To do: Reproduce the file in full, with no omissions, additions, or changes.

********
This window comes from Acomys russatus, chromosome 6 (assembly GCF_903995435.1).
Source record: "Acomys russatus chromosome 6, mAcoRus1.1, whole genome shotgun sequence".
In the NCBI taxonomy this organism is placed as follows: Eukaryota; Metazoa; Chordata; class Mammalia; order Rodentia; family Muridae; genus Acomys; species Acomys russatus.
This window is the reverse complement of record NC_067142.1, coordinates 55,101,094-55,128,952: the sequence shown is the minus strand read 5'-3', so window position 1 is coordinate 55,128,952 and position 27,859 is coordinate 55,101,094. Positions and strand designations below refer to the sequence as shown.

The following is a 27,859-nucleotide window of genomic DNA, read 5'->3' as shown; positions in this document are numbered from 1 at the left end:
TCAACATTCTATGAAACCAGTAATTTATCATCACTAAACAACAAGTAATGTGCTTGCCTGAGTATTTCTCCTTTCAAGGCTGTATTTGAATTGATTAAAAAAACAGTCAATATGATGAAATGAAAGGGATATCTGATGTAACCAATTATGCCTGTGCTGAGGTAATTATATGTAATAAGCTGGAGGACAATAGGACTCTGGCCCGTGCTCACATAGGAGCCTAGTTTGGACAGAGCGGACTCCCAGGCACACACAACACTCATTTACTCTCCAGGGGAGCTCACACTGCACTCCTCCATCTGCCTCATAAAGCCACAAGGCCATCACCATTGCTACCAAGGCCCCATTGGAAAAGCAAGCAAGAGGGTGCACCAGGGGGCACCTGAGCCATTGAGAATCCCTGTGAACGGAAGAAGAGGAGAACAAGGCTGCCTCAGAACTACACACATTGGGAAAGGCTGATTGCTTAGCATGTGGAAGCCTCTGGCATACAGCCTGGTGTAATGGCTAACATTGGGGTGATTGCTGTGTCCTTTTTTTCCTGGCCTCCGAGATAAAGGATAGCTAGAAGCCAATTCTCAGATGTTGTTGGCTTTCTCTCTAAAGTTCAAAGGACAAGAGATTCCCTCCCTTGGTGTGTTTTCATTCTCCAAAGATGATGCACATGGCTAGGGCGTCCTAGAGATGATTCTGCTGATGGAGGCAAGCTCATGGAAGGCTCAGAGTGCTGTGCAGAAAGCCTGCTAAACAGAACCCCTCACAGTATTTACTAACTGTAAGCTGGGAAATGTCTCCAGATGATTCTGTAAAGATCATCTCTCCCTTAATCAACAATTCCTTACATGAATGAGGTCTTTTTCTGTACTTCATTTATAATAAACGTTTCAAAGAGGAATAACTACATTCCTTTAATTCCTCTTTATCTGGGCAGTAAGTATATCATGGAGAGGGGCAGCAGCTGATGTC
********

This window comes from Acomys russatus, chromosome 6 (assembly GCF_903995435.1).
Source record: "Acomys russatus chromosome 6, mAcoRus1.1, whole genome shotgun sequence".
In the NCBI taxonomy this organism is placed as follows: Eukaryota; Metazoa; Chordata; class Mammalia; order Rodentia; family Muridae; genus Acomys; species Acomys russatus.
This window is the reverse complement of record NC_067142.1, coordinates 55,101,094-55,128,952: the sequence shown is the minus strand read 5'-3', so window position 1 is coordinate 55,128,952 and position 27,859 is coordinate 55,101,094. Positions and strand designations below refer to the sequence as shown.

The following is a 27,859-nucleotide window of genomic DNA, read 5'->3' as shown; positions in this document are numbered from 1 at the left end:
TCAACATTCTATGAAACCAGTAATTTATCATCACTAAACAACAAGTAATGTGCTTGCCTGAGTATTTCTCCTTTCAAGGCTGTATTTGAATTGATTAAAAAAACAGTCAATATGATGAAATGAAAGGGATATCTGATGTAACCAATTATGCCTGTGCTGAGGTAATTATATGTAATAAGCTGGAGGACAATAGGACTCTGGCCCGTGCTCACATAGGAGCCTAGTTTGGACAGAGCGGACTCCCAGGCACACACAACACTCATTTACTCTCCAGGGGAGCTCACACTGCACTCCTCCATCTGCCTCATAAAGCCACAAGGCCATCACCATTGCTACCAAGGCCCCATTGGAAAAGCAAGCAAGAGGGTGCACCAGGGGGCACCTGAGCCATTGAGAATCCCTGTGAACGGAAGAAGAGGAGAACAAGGCTGCCTCAGAACTACACACATTGGGAAAGGCTGATTGCTTAGCATGTGGAAGCCTCTGGCATACAGCCTGGTGTAATGGCTAACATTGGGGTGATTGCTGTGTCCTTTTTTTCCTGGCCTCCGAGATAAAGGATAGCTAGAAGCCAATTCTCAGATGTTGTTGGCTTTCTCTCTAAAGTTCAAAGGACAAGAGATTCCCTCCCTTGGTGTGTTTTCATTCTCCAAAGATGATGCACATGGCTAGGGCGTCCTAGAGATGATTCTGCTGATGGAGGCAAGCTCATGGAAGGCTCAGAGTGCTGTGCAGAAAGCCTGCTAAACAGAACCCCTCACAGTATTTACTAACTGTAAGCTGGGAAATGTCTCCAGATGATTCTGTAAAGATCATCTCTCCCTTAATCAACAATTCCTTACATGAATGAGGTCTTTTTCTGTACTTCATTTATAATAAACGTTTCAAAGAGGAATAACTACATTCCTTTAATTCCTCTTTATCTGGGCAGTAAGTATATCATGGAGAGGGGCAGCAGCTGATGTC